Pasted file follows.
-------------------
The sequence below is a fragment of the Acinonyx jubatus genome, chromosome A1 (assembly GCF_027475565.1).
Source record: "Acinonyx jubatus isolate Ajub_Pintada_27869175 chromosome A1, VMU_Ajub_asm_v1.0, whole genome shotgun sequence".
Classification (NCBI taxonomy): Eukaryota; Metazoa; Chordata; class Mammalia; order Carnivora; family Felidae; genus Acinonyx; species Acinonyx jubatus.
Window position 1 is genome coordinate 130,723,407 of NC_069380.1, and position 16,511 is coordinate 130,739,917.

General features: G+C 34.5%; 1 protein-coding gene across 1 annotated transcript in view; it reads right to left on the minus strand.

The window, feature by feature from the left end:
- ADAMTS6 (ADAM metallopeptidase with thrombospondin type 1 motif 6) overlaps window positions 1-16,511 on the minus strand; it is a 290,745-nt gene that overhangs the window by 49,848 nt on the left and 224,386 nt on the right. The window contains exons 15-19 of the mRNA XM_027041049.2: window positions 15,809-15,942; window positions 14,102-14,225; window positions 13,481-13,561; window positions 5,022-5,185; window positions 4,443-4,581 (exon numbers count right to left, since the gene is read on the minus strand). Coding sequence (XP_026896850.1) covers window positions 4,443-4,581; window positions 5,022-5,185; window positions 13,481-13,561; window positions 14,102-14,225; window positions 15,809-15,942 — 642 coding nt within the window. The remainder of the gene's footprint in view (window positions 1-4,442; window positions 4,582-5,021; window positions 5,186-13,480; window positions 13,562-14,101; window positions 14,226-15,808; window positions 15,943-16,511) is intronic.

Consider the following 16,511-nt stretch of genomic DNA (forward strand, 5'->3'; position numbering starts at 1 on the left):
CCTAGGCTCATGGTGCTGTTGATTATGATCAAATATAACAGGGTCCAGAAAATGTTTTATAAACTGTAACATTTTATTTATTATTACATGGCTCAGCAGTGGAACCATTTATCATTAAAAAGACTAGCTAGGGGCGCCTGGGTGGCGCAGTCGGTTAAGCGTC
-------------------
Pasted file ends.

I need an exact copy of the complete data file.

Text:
The sequence below is a fragment of the Acinonyx jubatus genome, chromosome A1 (assembly GCF_027475565.1).
Source record: "Acinonyx jubatus isolate Ajub_Pintada_27869175 chromosome A1, VMU_Ajub_asm_v1.0, whole genome shotgun sequence".
Classification (NCBI taxonomy): Eukaryota; Metazoa; Chordata; class Mammalia; order Carnivora; family Felidae; genus Acinonyx; species Acinonyx jubatus.
Window position 1 is genome coordinate 130,723,407 of NC_069380.1, and position 16,511 is coordinate 130,739,917.

General features: G+C 34.5%; 1 protein-coding gene across 1 annotated transcript in view; it reads right to left on the minus strand.

The window, feature by feature from the left end:
- ADAMTS6 (ADAM metallopeptidase with thrombospondin type 1 motif 6) overlaps window positions 1-16,511 on the minus strand; it is a 290,745-nt gene that overhangs the window by 49,848 nt on the left and 224,386 nt on the right. The window contains exons 15-19 of the mRNA XM_027041049.2: window positions 15,809-15,942; window positions 14,102-14,225; window positions 13,481-13,561; window positions 5,022-5,185; window positions 4,443-4,581 (exon numbers count right to left, since the gene is read on the minus strand). Coding sequence (XP_026896850.1) covers window positions 4,443-4,581; window positions 5,022-5,185; window positions 13,481-13,561; window positions 14,102-14,225; window positions 15,809-15,942 — 642 coding nt within the window. The remainder of the gene's footprint in view (window positions 1-4,442; window positions 4,582-5,021; window positions 5,186-13,480; window positions 13,562-14,101; window positions 14,226-15,808; window positions 15,943-16,511) is intronic.

Consider the following 16,511-nt stretch of genomic DNA (forward strand, 5'->3'; position numbering starts at 1 on the left):
CCTAGGCTCATGGTGCTGTTGATTATGATCAAATATAACAGGGTCCAGAAAATGTTTTATAAACTGTAACATTTTATTTATTATTACATGGCTCAGCAGTGGAACCATTTATCATTAAAAAGACTAGCTAGGGGCGCCTGGGTGGCGCAGTCGGTTAAGCGTC